In Part One of this piece, we took a look at the investment prospects in the two frontline options for treating obesity -- dieting and pharmaceuticals. What we found was a mixed bag -- major potential, to be sure, but many obstacles and the baggage of past failure.
Now, in Part Two, we look at some radical options for the treatment of obesity and which companies are behind them, as well as the potential for a backlash against the food industry.
For the morbidly obese, weight reduction surgery (also called bariatric surgery) is sometimes a viable option. Also sometimes euphemistically called "stomach stapling," these procedures physically alter the stomach so that it holds less food and the patient feels full after only eating a small portion of food.
When successful, bariatric surgery doesn't just produce weight loss of 10 or 15 pounds. Rather, patients can often lose 100 or more pounds. What's more, follow-up data on surgery has suggested that bariatric surgery can effectively cure weight-related maladies like type 2 diabetes, sleep apnea, and high blood pressure.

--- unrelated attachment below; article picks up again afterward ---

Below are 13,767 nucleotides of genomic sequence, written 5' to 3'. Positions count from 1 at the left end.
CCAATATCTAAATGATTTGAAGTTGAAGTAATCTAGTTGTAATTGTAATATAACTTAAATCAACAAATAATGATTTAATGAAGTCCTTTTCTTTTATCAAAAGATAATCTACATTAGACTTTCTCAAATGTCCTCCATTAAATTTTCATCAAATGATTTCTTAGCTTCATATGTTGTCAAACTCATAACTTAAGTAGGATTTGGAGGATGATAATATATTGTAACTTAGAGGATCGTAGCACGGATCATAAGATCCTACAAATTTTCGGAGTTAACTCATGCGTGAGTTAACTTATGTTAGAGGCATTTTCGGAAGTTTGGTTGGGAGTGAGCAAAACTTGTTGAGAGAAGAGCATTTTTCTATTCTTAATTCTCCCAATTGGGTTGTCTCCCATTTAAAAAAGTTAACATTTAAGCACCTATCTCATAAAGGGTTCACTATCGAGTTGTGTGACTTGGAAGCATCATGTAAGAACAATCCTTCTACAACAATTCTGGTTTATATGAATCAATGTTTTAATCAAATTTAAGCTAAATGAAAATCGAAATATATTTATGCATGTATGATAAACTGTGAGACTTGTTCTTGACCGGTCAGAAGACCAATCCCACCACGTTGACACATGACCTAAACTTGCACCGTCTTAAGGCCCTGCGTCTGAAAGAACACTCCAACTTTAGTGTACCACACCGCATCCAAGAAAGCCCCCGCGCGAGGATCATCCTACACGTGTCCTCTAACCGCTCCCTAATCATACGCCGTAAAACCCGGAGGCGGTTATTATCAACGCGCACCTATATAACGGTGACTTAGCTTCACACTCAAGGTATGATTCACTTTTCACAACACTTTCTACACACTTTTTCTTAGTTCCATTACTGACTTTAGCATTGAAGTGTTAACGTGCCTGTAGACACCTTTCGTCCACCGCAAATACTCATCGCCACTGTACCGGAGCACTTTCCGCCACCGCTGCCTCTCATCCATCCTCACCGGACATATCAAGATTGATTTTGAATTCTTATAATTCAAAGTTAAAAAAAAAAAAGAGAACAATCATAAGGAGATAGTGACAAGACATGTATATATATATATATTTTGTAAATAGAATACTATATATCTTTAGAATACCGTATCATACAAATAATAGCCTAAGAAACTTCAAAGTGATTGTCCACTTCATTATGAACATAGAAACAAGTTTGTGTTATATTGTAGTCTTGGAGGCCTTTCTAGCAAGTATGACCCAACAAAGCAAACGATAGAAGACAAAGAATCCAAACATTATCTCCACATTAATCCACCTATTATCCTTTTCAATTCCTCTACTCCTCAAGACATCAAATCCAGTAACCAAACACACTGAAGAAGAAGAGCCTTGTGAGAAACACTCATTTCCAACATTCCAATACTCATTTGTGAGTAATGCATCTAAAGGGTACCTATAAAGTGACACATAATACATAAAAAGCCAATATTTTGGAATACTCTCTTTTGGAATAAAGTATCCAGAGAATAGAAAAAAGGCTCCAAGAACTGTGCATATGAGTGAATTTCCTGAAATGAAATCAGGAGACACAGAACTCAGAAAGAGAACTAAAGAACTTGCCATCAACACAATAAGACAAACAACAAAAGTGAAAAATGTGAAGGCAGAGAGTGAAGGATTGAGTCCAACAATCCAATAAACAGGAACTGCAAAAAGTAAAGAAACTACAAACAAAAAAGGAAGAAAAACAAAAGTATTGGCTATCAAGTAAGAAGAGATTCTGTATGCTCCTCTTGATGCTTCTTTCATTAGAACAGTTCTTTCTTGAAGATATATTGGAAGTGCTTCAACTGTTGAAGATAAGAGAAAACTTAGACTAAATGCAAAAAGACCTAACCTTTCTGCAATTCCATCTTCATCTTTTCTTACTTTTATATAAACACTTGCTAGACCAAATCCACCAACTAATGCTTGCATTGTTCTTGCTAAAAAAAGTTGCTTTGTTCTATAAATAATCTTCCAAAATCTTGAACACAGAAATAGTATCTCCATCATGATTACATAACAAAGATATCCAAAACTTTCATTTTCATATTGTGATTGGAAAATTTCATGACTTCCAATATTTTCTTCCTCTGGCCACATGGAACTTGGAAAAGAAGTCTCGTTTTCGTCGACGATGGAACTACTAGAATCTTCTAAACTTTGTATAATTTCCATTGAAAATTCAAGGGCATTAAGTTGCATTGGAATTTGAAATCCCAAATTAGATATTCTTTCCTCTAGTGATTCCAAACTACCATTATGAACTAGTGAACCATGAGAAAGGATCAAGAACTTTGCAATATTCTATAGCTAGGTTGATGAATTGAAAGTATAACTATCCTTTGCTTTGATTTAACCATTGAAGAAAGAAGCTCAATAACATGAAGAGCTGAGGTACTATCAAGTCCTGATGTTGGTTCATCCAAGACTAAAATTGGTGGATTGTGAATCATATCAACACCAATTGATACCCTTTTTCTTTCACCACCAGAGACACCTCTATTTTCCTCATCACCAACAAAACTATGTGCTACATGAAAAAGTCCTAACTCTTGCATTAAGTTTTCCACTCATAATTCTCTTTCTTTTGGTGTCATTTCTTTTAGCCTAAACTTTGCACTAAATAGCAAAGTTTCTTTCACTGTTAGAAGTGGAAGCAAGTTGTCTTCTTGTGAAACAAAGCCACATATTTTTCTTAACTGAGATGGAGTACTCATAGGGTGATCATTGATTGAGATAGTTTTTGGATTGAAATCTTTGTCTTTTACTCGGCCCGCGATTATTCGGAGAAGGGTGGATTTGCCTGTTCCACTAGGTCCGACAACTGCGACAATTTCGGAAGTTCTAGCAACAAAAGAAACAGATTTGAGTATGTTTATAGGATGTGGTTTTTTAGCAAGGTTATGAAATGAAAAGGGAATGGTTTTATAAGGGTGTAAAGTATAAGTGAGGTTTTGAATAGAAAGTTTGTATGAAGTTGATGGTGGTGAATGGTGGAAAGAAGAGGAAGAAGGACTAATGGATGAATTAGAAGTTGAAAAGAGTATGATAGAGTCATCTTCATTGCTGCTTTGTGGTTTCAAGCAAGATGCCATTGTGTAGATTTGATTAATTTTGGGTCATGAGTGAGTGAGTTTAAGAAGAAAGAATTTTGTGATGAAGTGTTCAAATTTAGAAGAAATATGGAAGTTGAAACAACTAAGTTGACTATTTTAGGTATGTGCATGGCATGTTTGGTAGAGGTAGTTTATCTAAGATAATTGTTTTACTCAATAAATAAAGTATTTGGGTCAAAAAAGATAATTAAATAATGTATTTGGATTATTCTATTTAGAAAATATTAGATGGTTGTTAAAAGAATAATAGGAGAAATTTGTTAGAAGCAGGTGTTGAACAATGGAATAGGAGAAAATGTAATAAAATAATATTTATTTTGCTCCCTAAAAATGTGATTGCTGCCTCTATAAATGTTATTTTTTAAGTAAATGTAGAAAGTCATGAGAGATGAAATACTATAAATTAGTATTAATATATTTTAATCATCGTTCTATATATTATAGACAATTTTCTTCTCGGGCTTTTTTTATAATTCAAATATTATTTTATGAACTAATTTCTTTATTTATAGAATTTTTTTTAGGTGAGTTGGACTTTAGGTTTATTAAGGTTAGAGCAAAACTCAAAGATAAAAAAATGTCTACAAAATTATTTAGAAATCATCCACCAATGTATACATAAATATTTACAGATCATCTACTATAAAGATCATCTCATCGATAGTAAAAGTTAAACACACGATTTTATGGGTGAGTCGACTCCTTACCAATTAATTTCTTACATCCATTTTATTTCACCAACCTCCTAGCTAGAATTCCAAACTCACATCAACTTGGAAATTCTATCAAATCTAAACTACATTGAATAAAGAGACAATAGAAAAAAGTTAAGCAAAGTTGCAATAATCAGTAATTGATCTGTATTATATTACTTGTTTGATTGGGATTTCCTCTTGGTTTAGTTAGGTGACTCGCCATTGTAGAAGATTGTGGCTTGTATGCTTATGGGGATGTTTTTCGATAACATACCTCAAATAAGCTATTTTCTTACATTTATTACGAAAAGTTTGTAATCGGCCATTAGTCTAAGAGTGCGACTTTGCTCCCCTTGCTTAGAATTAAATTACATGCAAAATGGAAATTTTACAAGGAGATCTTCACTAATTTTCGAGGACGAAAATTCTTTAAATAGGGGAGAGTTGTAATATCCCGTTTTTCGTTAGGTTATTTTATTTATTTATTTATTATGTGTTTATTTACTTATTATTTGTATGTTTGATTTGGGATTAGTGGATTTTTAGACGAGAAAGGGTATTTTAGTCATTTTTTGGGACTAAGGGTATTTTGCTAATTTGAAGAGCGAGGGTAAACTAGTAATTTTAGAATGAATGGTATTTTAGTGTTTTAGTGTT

Of course, these procedures are expensive (and not always reimbursed by insurance), potentially dangerous, and not always effective -- especially when patients are unwilling or unable to modify the behavior that originally made them obese.
The most common bariatric surgical procedures in America are gastric bypass procedures like the Roux-en-Y and biliopancreatic diversions. In each case, physical alterations are made to the stomach and intestines to reduce the stomach's capacity and the patient's ability to consume large portions of food at once.
Make no mistake -- these are serious surgical procedures. As such, there really isn't a clear-cut play on this type of bariatric surgery. True, the procedures use various surgical tools and it might even be possible to find independent surgical centers that offer the procedure, but that's really reaching.
There is, however, an emerging alternative. Gastric banding, a procedure where the size of the stomach is reduced via an expandable elastic band, is quickly gaining popularity. Unlike other procedures, there are no incisions made into the stomach itself. What's more, the procedure is reversible and adjustable. Although some gastric bypass procedures show better initial weight loss, gastric banding catches up over time and has generally lower risks of serious complications.